as well as ABS expect to see capacity expansions.
is planning to increase its 205KT Polystyrene capacity by additional
90KT of conventional Polystyrene and 40KT of Expandable PS. These
new projects may be commissioned during next year.
has acquired Crompton Greaves' ABS plant that was closed down for
about 2 years. Bhansali Engineering would therefore have a capacity
of about 30KT of ABS. It has planned to increase capacity to 40KT
at the end of the financial year in March 2004.
Bayer ABS has
present capacity of about 40KT of ABS. It also plans to increase
the capacity of ABS to 60KT in a phased manner over the next two
processing industry has seen significant investments during 2003
in several sectors. Eastern India has done remarkably well in developing
newer plastics processing capacity mainly due to availability of
PE and PP material from Haldia Petrochemicals. Though this region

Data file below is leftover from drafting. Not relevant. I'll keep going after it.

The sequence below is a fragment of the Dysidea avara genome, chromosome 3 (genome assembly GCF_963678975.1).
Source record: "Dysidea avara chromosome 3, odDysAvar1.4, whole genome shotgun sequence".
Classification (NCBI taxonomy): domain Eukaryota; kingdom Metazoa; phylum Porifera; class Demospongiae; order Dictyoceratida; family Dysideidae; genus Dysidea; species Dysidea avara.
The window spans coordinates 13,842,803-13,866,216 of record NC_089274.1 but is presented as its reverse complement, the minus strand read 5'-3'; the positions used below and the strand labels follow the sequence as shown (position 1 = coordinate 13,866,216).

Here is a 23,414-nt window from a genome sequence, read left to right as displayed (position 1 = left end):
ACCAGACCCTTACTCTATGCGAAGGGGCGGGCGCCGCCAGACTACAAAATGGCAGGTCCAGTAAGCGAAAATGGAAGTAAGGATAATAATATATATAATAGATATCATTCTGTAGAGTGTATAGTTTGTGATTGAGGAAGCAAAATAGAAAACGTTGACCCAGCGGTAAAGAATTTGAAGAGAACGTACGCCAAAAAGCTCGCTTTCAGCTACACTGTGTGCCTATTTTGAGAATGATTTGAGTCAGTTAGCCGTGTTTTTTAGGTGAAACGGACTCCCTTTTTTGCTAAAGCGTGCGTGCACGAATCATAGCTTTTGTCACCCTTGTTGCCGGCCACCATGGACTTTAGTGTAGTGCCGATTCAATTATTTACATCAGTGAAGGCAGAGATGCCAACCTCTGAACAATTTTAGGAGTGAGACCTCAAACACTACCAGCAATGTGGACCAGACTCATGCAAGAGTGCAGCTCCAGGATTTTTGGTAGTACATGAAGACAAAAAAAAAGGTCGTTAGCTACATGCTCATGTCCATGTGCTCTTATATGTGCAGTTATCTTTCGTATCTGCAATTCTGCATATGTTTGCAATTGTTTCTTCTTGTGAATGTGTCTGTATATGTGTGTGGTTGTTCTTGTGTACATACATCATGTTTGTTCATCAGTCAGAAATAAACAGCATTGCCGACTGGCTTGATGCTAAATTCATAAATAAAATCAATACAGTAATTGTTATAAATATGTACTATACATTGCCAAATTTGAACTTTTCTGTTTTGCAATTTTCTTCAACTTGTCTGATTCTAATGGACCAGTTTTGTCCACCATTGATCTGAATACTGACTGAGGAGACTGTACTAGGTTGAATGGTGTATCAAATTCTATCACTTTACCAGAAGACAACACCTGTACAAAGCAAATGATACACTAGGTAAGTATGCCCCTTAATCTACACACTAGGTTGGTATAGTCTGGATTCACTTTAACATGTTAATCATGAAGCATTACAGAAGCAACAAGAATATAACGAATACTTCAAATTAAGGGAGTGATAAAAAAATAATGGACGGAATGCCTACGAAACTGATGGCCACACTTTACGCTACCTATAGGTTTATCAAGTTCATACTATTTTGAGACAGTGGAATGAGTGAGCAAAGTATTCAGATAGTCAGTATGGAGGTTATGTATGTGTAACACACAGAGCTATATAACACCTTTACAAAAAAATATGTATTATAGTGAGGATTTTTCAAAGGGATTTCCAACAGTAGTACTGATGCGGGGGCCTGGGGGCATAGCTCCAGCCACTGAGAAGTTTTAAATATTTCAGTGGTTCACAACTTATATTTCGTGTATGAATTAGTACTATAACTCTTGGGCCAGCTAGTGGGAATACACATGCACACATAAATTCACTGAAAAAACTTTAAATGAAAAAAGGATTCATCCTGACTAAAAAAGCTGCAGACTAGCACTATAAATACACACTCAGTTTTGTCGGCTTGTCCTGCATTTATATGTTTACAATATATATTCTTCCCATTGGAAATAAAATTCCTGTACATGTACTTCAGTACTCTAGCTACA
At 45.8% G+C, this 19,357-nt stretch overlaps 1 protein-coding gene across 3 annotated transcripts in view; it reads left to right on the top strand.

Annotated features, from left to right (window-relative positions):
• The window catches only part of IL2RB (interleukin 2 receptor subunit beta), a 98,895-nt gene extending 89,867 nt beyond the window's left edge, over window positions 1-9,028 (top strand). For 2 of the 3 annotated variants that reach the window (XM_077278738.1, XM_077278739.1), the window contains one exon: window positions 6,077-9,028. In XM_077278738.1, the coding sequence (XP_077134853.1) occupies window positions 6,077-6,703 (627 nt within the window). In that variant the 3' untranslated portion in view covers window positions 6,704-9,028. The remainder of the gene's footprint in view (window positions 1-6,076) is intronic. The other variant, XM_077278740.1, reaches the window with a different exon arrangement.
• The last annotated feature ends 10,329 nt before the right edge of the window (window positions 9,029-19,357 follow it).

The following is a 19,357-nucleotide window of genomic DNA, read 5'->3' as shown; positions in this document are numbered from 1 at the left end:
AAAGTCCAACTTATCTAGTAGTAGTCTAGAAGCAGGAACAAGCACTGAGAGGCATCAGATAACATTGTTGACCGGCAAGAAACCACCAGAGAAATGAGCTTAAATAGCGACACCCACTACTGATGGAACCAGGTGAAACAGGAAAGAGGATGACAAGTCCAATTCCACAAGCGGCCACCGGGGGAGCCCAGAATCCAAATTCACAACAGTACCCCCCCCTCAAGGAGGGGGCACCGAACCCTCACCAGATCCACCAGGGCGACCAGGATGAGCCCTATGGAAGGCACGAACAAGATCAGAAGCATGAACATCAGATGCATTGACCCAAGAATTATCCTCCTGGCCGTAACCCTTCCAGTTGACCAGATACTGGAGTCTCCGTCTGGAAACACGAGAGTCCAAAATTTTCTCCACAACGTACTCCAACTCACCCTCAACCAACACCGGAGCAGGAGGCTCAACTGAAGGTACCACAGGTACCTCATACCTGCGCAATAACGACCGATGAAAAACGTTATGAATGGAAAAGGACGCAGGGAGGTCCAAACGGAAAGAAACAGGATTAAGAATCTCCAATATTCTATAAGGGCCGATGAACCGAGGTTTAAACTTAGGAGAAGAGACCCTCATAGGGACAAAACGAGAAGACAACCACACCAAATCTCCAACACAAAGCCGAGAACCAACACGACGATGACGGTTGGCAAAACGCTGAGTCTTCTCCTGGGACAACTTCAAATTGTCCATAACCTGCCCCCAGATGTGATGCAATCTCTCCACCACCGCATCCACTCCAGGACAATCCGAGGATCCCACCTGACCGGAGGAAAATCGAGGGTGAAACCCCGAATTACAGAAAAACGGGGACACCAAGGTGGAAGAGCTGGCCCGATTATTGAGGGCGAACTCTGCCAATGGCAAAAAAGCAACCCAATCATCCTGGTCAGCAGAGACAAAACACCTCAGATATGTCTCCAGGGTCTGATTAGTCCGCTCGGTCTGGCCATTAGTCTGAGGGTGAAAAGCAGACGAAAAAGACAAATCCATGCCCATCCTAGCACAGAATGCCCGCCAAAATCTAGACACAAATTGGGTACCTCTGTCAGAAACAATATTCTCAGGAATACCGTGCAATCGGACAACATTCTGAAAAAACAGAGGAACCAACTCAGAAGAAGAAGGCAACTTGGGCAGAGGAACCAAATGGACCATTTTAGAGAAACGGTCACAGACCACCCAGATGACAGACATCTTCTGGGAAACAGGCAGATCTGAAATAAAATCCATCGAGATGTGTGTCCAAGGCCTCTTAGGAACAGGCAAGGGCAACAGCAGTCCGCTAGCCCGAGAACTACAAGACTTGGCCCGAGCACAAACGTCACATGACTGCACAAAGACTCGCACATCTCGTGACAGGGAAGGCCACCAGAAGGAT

of India has until now been slow in development of processing capacity,
the past two years have definitely seen setting up of some decent
processing capacity, particularly in the area of raffia, film and
- PVC pipe
sector has added almost 90 new machines during 2003. PP raffia
sector has seen newer investments to participate in the growing
business. The availability of higher productivity with power efficient
plants for PVC pipe as well as raffia from Kolsite and Indian
equipment suppliers has provided stimulus to both these growing
Industries, the largest processor with overall plastics consumption
of more than 90KT/year has divested its 2.5KT BOPP capacity to
Xpro group. The Supreme group is planning to set up India's first
Biaxially Oriented Polystyrene film/sheet (BOPS) plant with the
capacity of 15KT/year, likely to be commissioned by 2004.
- Jindal Polyester
has entered the BOPP film business with 15 KT Bruckner plant,
planning to add 32KT BOPP capacity by next year. The company also
has ambitious plans to increase the BOPP capacity by an additional